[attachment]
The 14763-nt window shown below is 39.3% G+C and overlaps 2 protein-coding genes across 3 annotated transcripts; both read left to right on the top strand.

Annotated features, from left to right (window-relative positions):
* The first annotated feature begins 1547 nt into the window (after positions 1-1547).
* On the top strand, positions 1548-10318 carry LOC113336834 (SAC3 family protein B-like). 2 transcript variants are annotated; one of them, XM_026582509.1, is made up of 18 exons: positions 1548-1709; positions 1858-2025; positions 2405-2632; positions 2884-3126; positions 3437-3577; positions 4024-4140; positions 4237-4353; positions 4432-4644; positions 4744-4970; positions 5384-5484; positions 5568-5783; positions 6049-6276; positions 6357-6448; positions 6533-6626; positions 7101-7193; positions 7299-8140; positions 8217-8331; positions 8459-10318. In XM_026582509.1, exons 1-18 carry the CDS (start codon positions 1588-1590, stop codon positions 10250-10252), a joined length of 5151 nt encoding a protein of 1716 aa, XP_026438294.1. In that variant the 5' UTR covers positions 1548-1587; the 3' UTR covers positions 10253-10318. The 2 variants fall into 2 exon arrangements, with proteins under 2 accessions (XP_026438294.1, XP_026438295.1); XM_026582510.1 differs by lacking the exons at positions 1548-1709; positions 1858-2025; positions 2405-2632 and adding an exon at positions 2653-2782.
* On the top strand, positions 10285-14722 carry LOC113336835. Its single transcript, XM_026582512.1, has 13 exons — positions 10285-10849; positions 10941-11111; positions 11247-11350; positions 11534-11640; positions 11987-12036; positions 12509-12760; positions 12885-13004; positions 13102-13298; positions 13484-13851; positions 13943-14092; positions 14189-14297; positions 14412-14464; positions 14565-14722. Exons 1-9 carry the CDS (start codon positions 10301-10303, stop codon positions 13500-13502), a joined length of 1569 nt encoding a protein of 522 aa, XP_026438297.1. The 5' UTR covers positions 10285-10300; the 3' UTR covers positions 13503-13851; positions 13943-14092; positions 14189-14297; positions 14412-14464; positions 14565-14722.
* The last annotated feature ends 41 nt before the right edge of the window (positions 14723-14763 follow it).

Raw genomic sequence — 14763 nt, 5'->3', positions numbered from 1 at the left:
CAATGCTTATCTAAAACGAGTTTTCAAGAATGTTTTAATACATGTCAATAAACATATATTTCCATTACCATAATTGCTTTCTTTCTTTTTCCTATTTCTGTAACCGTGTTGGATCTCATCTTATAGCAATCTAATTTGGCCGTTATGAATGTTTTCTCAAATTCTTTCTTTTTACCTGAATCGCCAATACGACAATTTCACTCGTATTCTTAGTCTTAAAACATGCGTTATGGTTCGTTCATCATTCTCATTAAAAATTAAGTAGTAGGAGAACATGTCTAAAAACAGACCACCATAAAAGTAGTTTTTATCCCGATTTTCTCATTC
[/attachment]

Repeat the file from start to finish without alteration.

The 14763-nt window shown below is 39.3% G+C and overlaps 2 protein-coding genes across 3 annotated transcripts; both read left to right on the top strand.

Annotated features, from left to right (window-relative positions):
* The first annotated feature begins 1547 nt into the window (after positions 1-1547).
* On the top strand, positions 1548-10318 carry LOC113336834 (SAC3 family protein B-like). 2 transcript variants are annotated; one of them, XM_026582509.1, is made up of 18 exons: positions 1548-1709; positions 1858-2025; positions 2405-2632; positions 2884-3126; positions 3437-3577; positions 4024-4140; positions 4237-4353; positions 4432-4644; positions 4744-4970; positions 5384-5484; positions 5568-5783; positions 6049-6276; positions 6357-6448; positions 6533-6626; positions 7101-7193; positions 7299-8140; positions 8217-8331; positions 8459-10318. In XM_026582509.1, exons 1-18 carry the CDS (start codon positions 1588-1590, stop codon positions 10250-10252), a joined length of 5151 nt encoding a protein of 1716 aa, XP_026438294.1. In that variant the 5' UTR covers positions 1548-1587; the 3' UTR covers positions 10253-10318. The 2 variants fall into 2 exon arrangements, with proteins under 2 accessions (XP_026438294.1, XP_026438295.1); XM_026582510.1 differs by lacking the exons at positions 1548-1709; positions 1858-2025; positions 2405-2632 and adding an exon at positions 2653-2782.
* On the top strand, positions 10285-14722 carry LOC113336835. Its single transcript, XM_026582512.1, has 13 exons — positions 10285-10849; positions 10941-11111; positions 11247-11350; positions 11534-11640; positions 11987-12036; positions 12509-12760; positions 12885-13004; positions 13102-13298; positions 13484-13851; positions 13943-14092; positions 14189-14297; positions 14412-14464; positions 14565-14722. Exons 1-9 carry the CDS (start codon positions 10301-10303, stop codon positions 13500-13502), a joined length of 1569 nt encoding a protein of 522 aa, XP_026438297.1. The 5' UTR covers positions 10285-10300; the 3' UTR covers positions 13503-13851; positions 13943-14092; positions 14189-14297; positions 14412-14464; positions 14565-14722.
* The last annotated feature ends 41 nt before the right edge of the window (positions 14723-14763 follow it).

Raw genomic sequence — 14763 nt, 5'->3', positions numbered from 1 at the left:
CAATGCTTATCTAAAACGAGTTTTCAAGAATGTTTTAATACATGTCAATAAACATATATTTCCATTACCATAATTGCTTTCTTTCTTTTTCCTATTTCTGTAACCGTGTTGGATCTCATCTTATAGCAATCTAATTTGGCCGTTATGAATGTTTTCTCAAATTCTTTCTTTTTACCTGAATCGCCAATACGACAATTTCACTCGTATTCTTAGTCTTAAAACATGCGTTATGGTTCGTTCATCATTCTCATTAAAAATTAAGTAGTAGGAGAACATGTCTAAAAACAGACCACCATAAAAGTAGTTTTTATCCCGATTTTCTCATTC